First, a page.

More Heygate Slurs As Demolition Begins…

APRIL 16th 2011
: Recent media items on the Heygate have once again been painting the community that lived there until very recently in a very poor light. As the demolition begins, the spin about ‘estates from hell’ and ‘ criminals paradise’ is played out again and again. We know this all serves as a smokescreen and miserable excuse to hide the real story of the Estate and the scandal of the non-existent homes built for those decanted from their tenancies.

Jerry Flynn, ex-Heygate tenants writes:

There appears to be a concerted PR push by Southwark Council to portray the Heygate estate in the worst possible light, thus justifying its demolition before the 1200 replacement homes have been built.  Yesterday was been deemed the start of the Heygate demolition (despite the fact it actually begun several weeks ago);  LBC, BBC news and tv all ran items whose tenor has been – ‘it was a terrible place; it had to go’.  The idea that council estates are dreadful places to live is so engrained that it is a difficult myth to debunk, but we must try.  Some facts that might help;

The Heygate was fully inhabited with 1200 households, half 3/4 bed families, for 30 years, including, off the top of my head; teachers, taxi drivers, building workers, ambulance drivers, housing officers (!), health workers, admin assistants, office cleaners, train drivers, bus drivers, shop-workers, care assistants, youth workers – in short all the people that keep London working (but are finding it increasingly difficult to actually afford to live here).

132 households, over 10% of the total, bought their homes on the Heygate.

When the regeneration process began in 1999, a MORI poll of the estate showed that 55% were satisfied living on the estate, 29% dissatisfied – 70% wanted to continue living there, given the opportunity.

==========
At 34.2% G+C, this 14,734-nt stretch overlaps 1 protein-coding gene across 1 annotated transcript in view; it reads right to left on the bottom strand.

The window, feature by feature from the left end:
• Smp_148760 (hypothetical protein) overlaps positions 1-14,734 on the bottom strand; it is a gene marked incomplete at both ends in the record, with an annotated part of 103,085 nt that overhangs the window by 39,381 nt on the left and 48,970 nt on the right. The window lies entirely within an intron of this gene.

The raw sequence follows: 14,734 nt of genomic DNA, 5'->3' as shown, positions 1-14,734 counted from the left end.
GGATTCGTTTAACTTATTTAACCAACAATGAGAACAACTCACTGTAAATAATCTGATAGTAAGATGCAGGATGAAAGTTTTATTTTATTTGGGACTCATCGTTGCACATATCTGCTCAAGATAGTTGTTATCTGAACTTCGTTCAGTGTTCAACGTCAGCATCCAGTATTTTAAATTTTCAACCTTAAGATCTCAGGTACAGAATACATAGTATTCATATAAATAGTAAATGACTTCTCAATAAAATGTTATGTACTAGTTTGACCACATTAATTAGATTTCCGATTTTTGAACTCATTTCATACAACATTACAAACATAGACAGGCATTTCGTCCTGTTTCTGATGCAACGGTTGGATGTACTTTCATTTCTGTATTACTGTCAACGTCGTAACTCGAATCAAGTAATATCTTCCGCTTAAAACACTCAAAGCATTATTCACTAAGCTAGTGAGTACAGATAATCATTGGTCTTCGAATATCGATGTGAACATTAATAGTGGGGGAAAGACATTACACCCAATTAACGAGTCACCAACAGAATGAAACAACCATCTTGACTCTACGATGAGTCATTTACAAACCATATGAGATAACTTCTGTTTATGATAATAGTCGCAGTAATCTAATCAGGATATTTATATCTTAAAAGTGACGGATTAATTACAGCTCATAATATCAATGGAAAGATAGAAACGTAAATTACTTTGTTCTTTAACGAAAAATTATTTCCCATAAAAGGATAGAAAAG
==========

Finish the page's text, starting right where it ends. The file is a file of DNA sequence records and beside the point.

This does not paint a picture of an estate people could not wait to escape.  On the other hand Southwark’s efforts to rehouse the people shoved off the estate has been pitiful; some more facts:

The Heygate is being demolished, not redeveloped.  Not many who lived on the Heygate are likely to return there, for several reasons –  only secure tenants were entitled ‘to return’ and Southwark stopped issuing secure tenancies Jan 2001, leaving 300 households without the option of a new home when decant began in 2007; only 250 or so of the remaining secure tenants have actually exercised the option to return, which entails moving to housing association properties and most prefer to remain council tenants; the so-called ‘right-to-return’ for tenants who exercise it  only applies to the specified early housing sites, which excludes anything built on the Heygate footprint;  the ‘right-to-return’ itself ends on 30 Septmber 2015 and demolition will only be completed by that date (limited housing may have been completed on Rodney Rd & early Heygate phase if no slippage): last, but not least, central government now proposes that all new social rented housing be let at 80% market rates – about £280pw for a 1 bed flat at the Elephant at current rates.  As for leaseholders, they simply won’t be able to afford it – typical compensation has have been £170K for a 3 bedroom maisonette.

Only 300 social rented units are being built on the footprint; the remaining 900 units that are needed to fulfil Southwark’s promise that they will replace the 1200 units of the Heygate are supposed to be built on the 16  ‘early housing sites’ – about 300 units (on 8 sites) should be completed this year, but the remaining sites have either been dropped or are doubtful.  At most 725 social rented units will be built to replace the 1080 social rented units lost by the Heygate demolition (132 were leasehold).

Please use any opportunity that presents itself inject some sense into this ‘debate’ – the truth of the Heygate is that it was just a pretty ordinary South London estate.

Photos of Heygate tenants by J_Ymmit